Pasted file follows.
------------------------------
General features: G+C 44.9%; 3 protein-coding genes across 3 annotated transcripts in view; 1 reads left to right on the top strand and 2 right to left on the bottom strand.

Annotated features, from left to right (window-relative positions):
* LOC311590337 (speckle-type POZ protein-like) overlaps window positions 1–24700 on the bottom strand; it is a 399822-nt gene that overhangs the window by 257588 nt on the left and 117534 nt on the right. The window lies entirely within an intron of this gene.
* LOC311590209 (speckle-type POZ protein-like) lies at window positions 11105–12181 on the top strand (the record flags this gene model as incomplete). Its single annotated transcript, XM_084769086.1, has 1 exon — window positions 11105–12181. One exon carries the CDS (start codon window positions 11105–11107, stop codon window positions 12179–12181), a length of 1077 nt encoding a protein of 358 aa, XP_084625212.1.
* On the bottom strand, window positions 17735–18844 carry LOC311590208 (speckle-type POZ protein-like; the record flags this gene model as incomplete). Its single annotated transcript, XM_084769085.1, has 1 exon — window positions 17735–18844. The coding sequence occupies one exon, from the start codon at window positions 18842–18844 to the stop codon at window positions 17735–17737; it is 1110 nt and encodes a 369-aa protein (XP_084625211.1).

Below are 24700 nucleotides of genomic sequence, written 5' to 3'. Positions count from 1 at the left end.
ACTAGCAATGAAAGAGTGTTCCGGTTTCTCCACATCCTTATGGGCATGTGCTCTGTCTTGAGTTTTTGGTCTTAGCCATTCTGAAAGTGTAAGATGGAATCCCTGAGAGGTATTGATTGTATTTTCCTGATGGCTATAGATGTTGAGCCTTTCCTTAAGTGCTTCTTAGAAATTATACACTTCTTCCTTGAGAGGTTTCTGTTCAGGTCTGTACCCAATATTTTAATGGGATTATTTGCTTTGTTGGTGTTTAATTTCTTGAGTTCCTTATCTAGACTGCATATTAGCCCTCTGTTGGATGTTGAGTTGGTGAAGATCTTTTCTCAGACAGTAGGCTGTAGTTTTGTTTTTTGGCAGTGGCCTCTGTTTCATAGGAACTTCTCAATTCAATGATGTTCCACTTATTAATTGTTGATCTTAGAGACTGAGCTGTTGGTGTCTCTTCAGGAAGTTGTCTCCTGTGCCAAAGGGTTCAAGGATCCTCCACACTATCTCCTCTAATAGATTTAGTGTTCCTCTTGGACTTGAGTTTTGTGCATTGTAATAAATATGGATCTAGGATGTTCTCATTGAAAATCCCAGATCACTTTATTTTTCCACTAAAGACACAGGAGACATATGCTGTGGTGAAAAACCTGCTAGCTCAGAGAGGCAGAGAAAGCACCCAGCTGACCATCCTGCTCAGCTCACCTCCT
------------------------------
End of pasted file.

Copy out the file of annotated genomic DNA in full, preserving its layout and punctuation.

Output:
General features: G+C 44.9%; 3 protein-coding genes across 3 annotated transcripts in view; 1 reads left to right on the top strand and 2 right to left on the bottom strand.

Annotated features, from left to right (window-relative positions):
* LOC311590337 (speckle-type POZ protein-like) overlaps window positions 1–24700 on the bottom strand; it is a 399822-nt gene that overhangs the window by 257588 nt on the left and 117534 nt on the right. The window lies entirely within an intron of this gene.
* LOC311590209 (speckle-type POZ protein-like) lies at window positions 11105–12181 on the top strand (the record flags this gene model as incomplete). Its single annotated transcript, XM_084769086.1, has 1 exon — window positions 11105–12181. One exon carries the CDS (start codon window positions 11105–11107, stop codon window positions 12179–12181), a length of 1077 nt encoding a protein of 358 aa, XP_084625212.1.
* On the bottom strand, window positions 17735–18844 carry LOC311590208 (speckle-type POZ protein-like; the record flags this gene model as incomplete). Its single annotated transcript, XM_084769085.1, has 1 exon — window positions 17735–18844. The coding sequence occupies one exon, from the start codon at window positions 18842–18844 to the stop codon at window positions 17735–17737; it is 1110 nt and encodes a 369-aa protein (XP_084625211.1).

Below are 24700 nucleotides of genomic sequence, written 5' to 3'. Positions count from 1 at the left end.
ACTAGCAATGAAAGAGTGTTCCGGTTTCTCCACATCCTTATGGGCATGTGCTCTGTCTTGAGTTTTTGGTCTTAGCCATTCTGAAAGTGTAAGATGGAATCCCTGAGAGGTATTGATTGTATTTTCCTGATGGCTATAGATGTTGAGCCTTTCCTTAAGTGCTTCTTAGAAATTATACACTTCTTCCTTGAGAGGTTTCTGTTCAGGTCTGTACCCAATATTTTAATGGGATTATTTGCTTTGTTGGTGTTTAATTTCTTGAGTTCCTTATCTAGACTGCATATTAGCCCTCTGTTGGATGTTGAGTTGGTGAAGATCTTTTCTCAGACAGTAGGCTGTAGTTTTGTTTTTTGGCAGTGGCCTCTGTTTCATAGGAACTTCTCAATTCAATGATGTTCCACTTATTAATTGTTGATCTTAGAGACTGAGCTGTTGGTGTCTCTTCAGGAAGTTGTCTCCTGTGCCAAAGGGTTCAAGGATCCTCCACACTATCTCCTCTAATAGATTTAGTGTTCCTCTTGGACTTGAGTTTTGTGCATTGTAATAAATATGGATCTAGGATGTTCTCATTGAAAATCCCAGATCACTTTATTTTTCCACTAAAGACACAGGAGACATATGCTGTGGTGAAAAACCTGCTAGCTCAGAGAGGCAGAGAAAGCACCCAGCTGACCATCCTGCTCAGCTCACCTCCT